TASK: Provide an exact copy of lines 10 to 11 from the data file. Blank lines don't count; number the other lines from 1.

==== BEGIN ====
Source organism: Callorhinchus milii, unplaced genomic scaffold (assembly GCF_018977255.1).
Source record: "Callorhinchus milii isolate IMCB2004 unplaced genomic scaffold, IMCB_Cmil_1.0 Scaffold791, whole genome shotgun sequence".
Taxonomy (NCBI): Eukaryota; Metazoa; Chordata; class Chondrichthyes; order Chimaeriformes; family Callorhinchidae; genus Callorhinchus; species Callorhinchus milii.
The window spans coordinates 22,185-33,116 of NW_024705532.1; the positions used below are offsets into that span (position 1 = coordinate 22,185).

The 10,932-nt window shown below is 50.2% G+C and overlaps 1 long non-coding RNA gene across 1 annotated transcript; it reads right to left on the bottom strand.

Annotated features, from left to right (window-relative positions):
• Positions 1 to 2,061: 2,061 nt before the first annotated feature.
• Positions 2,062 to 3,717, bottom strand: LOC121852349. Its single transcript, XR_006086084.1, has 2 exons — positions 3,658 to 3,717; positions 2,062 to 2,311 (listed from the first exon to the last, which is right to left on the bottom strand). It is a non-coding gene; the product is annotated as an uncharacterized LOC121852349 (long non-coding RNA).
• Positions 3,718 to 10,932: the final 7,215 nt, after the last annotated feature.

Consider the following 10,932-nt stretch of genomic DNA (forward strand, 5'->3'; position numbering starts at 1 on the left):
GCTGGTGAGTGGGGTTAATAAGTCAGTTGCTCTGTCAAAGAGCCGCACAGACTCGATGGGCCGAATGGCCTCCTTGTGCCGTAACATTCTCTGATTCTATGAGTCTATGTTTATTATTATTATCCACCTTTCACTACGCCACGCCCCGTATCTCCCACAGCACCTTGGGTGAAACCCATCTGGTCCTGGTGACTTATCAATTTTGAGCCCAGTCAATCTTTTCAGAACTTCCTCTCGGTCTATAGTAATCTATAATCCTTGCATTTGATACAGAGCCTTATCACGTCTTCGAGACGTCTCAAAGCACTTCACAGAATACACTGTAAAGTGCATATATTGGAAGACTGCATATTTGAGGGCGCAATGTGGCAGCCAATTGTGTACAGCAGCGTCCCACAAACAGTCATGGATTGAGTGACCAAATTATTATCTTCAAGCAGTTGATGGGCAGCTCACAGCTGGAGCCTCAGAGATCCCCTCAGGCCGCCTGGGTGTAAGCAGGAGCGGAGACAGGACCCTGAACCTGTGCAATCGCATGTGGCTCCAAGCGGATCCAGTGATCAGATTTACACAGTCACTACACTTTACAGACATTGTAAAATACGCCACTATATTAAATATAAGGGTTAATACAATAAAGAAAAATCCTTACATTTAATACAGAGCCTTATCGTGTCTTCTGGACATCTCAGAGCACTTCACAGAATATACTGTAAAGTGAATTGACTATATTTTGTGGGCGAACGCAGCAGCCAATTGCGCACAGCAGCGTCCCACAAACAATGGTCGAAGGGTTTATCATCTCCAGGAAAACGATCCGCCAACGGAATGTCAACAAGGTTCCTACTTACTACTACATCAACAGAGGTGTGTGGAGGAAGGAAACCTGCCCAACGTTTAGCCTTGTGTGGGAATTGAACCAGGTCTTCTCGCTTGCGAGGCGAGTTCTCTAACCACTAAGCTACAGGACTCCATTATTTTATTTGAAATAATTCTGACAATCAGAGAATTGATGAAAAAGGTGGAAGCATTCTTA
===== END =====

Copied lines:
Consider the following 10,932-nt stretch of genomic DNA (forward strand, 5'->3'; position numbering starts at 1 on the left):
GCTGGTGAGTGGGGTTAATAAGTCAGTTGCTCTGTCAAAGAGCCGCACAGACTCGATGGGCCGAATGGCCTCCTTGTGCCGTAACATTCTCTGATTCTATGAGTCTATGTTTATTATTATTATCCACCTTTCACTACGCCACGCCCCGTATCTCCCACAGCACCTTGGGTGAAACCCATCTGGTCCTGGTGACTTATCAATTTTGAGCCCAGTCAATCTTTTCAGAACTTCCTCTCGGTCTATAGTAATCTATAATCCTTGCATTTGATACAGAGCCTTATCACGTCTTCGAGACGTCTCAAAGCACTTCACAGAATACACTGTAAAGTGCATATATTGGAAGACTGCATATTTGAGGGCGCAATGTGGCAGCCAATTGTGTACAGCAGCGTCCCACAAACAGTCATGGATTGAGTGACCAAATTATTATCTTCAAGCAGTTGATGGGCAGCTCACAGCTGGAGCCTCAGAGATCCCCTCAGGCCGCCTGGGTGTAAGCAGGAGCGGAGACAGGACCCTGAACCTGTGCAATCGCATGTGGCTCCAAGCGGATCCAGTGATCAGATTTACACAGTCACTACACTTTACAGACATTGTAAAATACGCCACTATATTAAATATAAGGGTTAATACAATAAAGAAAAATCCTTACATTTAATACAGAGCCTTATCGTGTCTTCTGGACATCTCAGAGCACTTCACAGAATATACTGTAAAGTGAATTGACTATATTTTGTGGGCGAACGCAGCAGCCAATTGCGCACAGCAGCGTCCCACAAACAATGGTCGAAGGGTTTATCATCTCCAGGAAAACGATCCGCCAACGGAATGTCAACAAGGTTCCTACTTACTACTACATCAACAGAGGTGTGTGGAGGAAGGAAACCTGCCCAACGTTTAGCCTTGTGTGGGAATTGAACCAGGTCTTCTCGCTTGCGAGGCGAGTTCTCTAACCACTAAGCTACAGGACTCCATTATTTTATTTGAAATAATTCTGACAATCAGAGAATTGATGAAAAAGGTGGAAGCATTCTTA